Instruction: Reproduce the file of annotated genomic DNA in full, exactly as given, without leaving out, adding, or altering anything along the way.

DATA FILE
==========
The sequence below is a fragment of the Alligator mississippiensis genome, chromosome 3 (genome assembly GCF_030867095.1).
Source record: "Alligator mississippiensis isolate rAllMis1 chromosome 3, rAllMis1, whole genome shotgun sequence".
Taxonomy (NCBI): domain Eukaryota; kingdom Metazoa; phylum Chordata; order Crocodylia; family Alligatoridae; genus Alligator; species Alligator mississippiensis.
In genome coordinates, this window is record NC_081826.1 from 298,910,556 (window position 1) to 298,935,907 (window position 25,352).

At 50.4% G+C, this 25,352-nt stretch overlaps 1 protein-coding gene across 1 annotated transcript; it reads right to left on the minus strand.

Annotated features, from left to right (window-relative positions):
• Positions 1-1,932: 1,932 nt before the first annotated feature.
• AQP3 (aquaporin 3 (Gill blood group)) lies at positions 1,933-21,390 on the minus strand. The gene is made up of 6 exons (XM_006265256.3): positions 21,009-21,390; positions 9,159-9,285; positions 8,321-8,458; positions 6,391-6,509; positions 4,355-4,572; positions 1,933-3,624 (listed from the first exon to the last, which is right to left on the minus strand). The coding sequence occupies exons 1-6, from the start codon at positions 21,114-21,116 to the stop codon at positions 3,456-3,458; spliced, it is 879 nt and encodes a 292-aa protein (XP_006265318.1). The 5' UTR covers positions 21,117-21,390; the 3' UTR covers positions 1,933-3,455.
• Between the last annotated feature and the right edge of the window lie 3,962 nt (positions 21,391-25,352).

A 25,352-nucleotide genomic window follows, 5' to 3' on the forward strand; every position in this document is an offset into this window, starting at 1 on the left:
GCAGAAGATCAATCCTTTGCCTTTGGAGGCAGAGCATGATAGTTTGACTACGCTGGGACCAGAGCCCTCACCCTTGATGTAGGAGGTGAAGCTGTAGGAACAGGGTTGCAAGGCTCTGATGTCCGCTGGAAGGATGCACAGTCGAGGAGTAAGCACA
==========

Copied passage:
The sequence below is a fragment of the Alligator mississippiensis genome, chromosome 3 (genome assembly GCF_030867095.1).
Source record: "Alligator mississippiensis isolate rAllMis1 chromosome 3, rAllMis1, whole genome shotgun sequence".
Taxonomy (NCBI): domain Eukaryota; kingdom Metazoa; phylum Chordata; order Crocodylia; family Alligatoridae; genus Alligator; species Alligator mississippiensis.
In genome coordinates, this window is record NC_081826.1 from 298,910,556 (window position 1) to 298,935,907 (window position 25,352).

At 50.4% G+C, this 25,352-nt stretch overlaps 1 protein-coding gene across 1 annotated transcript; it reads right to left on the minus strand.

Annotated features, from left to right (window-relative positions):
• Positions 1-1,932: 1,932 nt before the first annotated feature.
• AQP3 (aquaporin 3 (Gill blood group)) lies at positions 1,933-21,390 on the minus strand. The gene is made up of 6 exons (XM_006265256.3): positions 21,009-21,390; positions 9,159-9,285; positions 8,321-8,458; positions 6,391-6,509; positions 4,355-4,572; positions 1,933-3,624 (listed from the first exon to the last, which is right to left on the minus strand). The coding sequence occupies exons 1-6, from the start codon at positions 21,114-21,116 to the stop codon at positions 3,456-3,458; spliced, it is 879 nt and encodes a 292-aa protein (XP_006265318.1). The 5' UTR covers positions 21,117-21,390; the 3' UTR covers positions 1,933-3,455.
• Between the last annotated feature and the right edge of the window lie 3,962 nt (positions 21,391-25,352).

A 25,352-nucleotide genomic window follows, 5' to 3' on the forward strand; every position in this document is an offset into this window, starting at 1 on the left:
GCAGAAGATCAATCCTTTGCCTTTGGAGGCAGAGCATGATAGTTTGACTACGCTGGGACCAGAGCCCTCACCCTTGATGTAGGAGGTGAAGCTGTAGGAACAGGGTTGCAAGGCTCTGATGTCCGCTGGAAGGATGCACAGTCGAGGAGTAAGCACA